projected that the world economy could double in size by 2050, driven by new powerhouse economies such as China, India, Indonesia, Brazil, Mexico and Russia, measured in purchasing power parity (PPP). Growth theory postulates that as economies develop, their consumers' protein intake tends to increase substituting the starch.
Looking at beef consumption, we find a similar consumption pattern where consumption per capita is expected to grow by 8% in BRICS countries over the next decade. During the same period, beef consumption in Vietnam, Turkey and Pakistan is also expected to increase by 25%, 20% and 16%, respectively.
South Africa exported just over R2bn worth of beef in 2016, making it the 24th largest exporter in world rankings with a global market share of 0.3%. Though the country is a small beef exporter compared to the USA, Netherlands and Australia, it poses a large potential to expand beef exports. More so, when considering smallholder famers’ potential contribution.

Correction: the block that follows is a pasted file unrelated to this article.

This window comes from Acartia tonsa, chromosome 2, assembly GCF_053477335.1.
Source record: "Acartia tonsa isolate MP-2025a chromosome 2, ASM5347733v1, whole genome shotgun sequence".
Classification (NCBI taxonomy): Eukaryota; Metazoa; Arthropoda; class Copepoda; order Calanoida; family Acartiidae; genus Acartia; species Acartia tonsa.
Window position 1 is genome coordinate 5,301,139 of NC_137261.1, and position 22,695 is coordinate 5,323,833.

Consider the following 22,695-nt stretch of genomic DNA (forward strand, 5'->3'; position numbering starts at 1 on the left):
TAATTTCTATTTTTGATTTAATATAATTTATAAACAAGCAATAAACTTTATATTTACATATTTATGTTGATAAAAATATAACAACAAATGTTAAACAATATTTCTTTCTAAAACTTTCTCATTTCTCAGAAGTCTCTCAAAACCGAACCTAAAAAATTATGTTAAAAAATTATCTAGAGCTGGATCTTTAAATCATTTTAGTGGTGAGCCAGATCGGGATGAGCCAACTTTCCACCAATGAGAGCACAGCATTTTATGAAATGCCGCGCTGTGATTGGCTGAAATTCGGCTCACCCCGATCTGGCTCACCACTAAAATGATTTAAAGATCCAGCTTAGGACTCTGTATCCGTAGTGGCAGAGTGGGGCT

South Africa currently exports about 39,000 tonnes of beef of which nearly 56% was exported to the African continent, mainly in the SADC market. The other 44% was exported to the Asian market, particularly Kuwait, Vietnam, United Arab Emirates and Hong Kong. Looking into the future, South Africa’s beef exports are destined to countries that depict a relatively high economic growth and beef consumption. For example, Mozambique’s beef consumption per person is expected to increase by 22% in the next decade and this country already holds 23% of South Africa’s beef exported to Africa.
Similarly, Vietnam currently holds 20% of South Africa’s beef exports destined for Asia. Vietnamese beef consumption is expected to grow by 25.4% to reach 9.6 kg per capita consumption over the next 10 years.